Neither Bilash nor Walton were able to prove actual damages to their business, Punnett said in awarding Bilash damages of $30,750 as the original copyright holder of 24 property descriptions and 99 photographs, and Walton $1,250 in damages as the original owner of five property descriptions.
But Century 21 Canada had not proven "damages of any substantial character," Punnett said in ordering Zoocasa to pay a "nominal" award of $1,000 in damages and issuing a permanent injunction barring Zoocasa from accessing Century21.ca.
Although Century 21 Canada claimed Bilash and Walton had assigned the copyrights to their listing descriptions and photos to it, Punnett dismissed the franchisors' own copyright claims, saying the "assignments" were in fact nonexclusive licenses.
Claims against parent company
Punnett also dismissed Century 21 Canada's claims against Zoocasa's parent company, Toronto-based Rogers Communications.
Not in dispute, Punnett wrote, is that Michael Lee and Barry Choi developed the idea for Zoocasa in the spring of 2007 while employees of Rogers.
Work to build the Zoocasa search engine began before Zoocasa was incorporated, and Rogers employees completed the website's original programming and registered its domain name.
In July 2008 -- before the website launched -- Rogers' director of business development, Darrell Cox, sent an email to Century 21 Canada's Barbara Fromm, inviting her to "discuss a real estate vertical search website we have developed," according to evidence submitted at trial.
In January 2009 -- after Century 21 Canada had sued Zoocasa -- Cox sent an email to Sherry Chris, president and CEO of Realogy Corp.'s Better Homes and Gardens Real Estate LLC, "in which he attempted to arrange a meeting between representatives of Rogers and (U.S.-based Century 21 Real Estate LLC, a Realogy subsidiary) to discuss the Zoocasa Website," Punnett noted.
Although attorneys for Zoocasa provided evidence that Rogers Communications helped get Zoocasa off the ground and continued to be involved in the development and maintenance of the company's website, Zoocasa "failed to rebut the presumption that Rogers only authorized Zoocasa to use the Zoocasa website in accordance with the law," Punnett ruled.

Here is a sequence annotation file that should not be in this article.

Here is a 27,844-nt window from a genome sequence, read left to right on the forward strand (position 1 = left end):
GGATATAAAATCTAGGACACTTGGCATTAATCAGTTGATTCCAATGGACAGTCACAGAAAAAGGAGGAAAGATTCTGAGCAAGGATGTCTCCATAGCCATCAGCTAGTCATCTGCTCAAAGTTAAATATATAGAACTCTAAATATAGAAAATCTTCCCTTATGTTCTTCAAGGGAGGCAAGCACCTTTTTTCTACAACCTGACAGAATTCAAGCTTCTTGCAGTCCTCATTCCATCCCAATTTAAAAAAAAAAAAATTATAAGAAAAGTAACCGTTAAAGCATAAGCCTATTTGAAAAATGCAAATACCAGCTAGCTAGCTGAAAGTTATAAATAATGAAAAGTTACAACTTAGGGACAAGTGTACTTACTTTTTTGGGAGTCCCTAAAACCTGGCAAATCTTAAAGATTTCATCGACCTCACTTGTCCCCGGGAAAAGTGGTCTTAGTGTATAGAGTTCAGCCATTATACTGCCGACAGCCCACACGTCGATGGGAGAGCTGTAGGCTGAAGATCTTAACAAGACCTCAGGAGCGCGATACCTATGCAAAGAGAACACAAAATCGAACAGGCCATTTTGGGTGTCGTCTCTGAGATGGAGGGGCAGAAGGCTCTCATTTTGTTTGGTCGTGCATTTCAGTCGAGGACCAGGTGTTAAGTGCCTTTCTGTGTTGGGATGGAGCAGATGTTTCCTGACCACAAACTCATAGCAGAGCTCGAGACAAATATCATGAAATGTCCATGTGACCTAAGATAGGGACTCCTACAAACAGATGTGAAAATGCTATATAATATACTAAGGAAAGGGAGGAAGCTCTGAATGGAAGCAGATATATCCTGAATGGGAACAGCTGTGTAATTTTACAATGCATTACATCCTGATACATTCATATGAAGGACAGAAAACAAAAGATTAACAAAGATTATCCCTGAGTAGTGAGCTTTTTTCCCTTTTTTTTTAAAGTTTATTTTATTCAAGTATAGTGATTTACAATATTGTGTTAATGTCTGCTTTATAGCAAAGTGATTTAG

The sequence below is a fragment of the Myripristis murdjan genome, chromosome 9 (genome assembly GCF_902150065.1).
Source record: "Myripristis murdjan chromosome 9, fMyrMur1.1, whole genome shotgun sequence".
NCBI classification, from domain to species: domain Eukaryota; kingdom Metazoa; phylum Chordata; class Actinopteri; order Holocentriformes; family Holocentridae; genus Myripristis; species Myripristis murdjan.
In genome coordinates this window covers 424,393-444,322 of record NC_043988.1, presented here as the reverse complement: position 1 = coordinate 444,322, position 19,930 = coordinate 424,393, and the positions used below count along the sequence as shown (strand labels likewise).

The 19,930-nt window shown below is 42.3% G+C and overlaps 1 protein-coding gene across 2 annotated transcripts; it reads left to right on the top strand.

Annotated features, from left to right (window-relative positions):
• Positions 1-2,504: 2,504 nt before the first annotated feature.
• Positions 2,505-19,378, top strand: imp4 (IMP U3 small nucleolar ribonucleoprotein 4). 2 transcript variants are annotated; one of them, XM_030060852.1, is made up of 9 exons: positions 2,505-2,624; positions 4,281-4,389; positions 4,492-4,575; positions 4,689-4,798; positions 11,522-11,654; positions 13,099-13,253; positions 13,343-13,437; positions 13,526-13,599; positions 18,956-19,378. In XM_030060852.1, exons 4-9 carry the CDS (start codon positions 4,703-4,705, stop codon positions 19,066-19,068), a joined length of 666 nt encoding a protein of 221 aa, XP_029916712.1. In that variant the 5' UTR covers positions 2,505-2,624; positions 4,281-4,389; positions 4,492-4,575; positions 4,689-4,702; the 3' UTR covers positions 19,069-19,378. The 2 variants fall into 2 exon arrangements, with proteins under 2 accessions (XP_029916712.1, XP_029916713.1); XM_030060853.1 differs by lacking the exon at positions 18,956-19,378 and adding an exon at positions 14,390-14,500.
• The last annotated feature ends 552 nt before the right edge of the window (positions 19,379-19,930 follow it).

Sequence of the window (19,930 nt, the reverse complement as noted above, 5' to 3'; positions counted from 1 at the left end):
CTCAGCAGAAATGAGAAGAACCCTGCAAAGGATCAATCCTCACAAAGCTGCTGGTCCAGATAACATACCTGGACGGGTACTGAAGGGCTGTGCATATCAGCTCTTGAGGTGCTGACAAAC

Robot exclusion standard
The lawsuit also alleged that Zoocasa failed to honor the "robot exclusion standard," which allows sites that don't want to be crawled by automated spiders used to index content to use a "robot.txt" file to block them.
When Zoocasa launched in September 2008, it "operated on the basis that target websites could opt out of being indexed," Punnett wrote, citing Lee's testimony. But Zoocasa soon "abandoned that policy and in the case of (Century 21 Canada) continued to index their site and information despite knowing they did not wish to be indexed."
Punnett said that Century 21 "has not been able to use its robot.txt file to block Zoocasa because it does not know the name of Zoocasa's robot or spider," which Zoocasa "has refused to provide."
Zoocasa does not currently have a "branded" Internet robot that would allow sites to opt out of indexing, Punnett said, and "has not explained why it does not, given how widespread the standard is in the industry."
Punnett noted that Zoocasa's own website uses such "robot.txt" files to block unwanted search engine spiders.
In its defense, attorneys for Zoocasa said any site that did not want to be accessed by the listing portal's spiders could block the Zoocasa Internet Protocol address. But the operator of Century 21 Canada's website did not log IP addresses, Punnett wrote, and "blocking IP addresses is an inefficient and ineffective means of controlling access from unwanted robotic searches."
Lee testified that Zoocasa has since returned to its original policy of allowing websites to opt out of being indexed.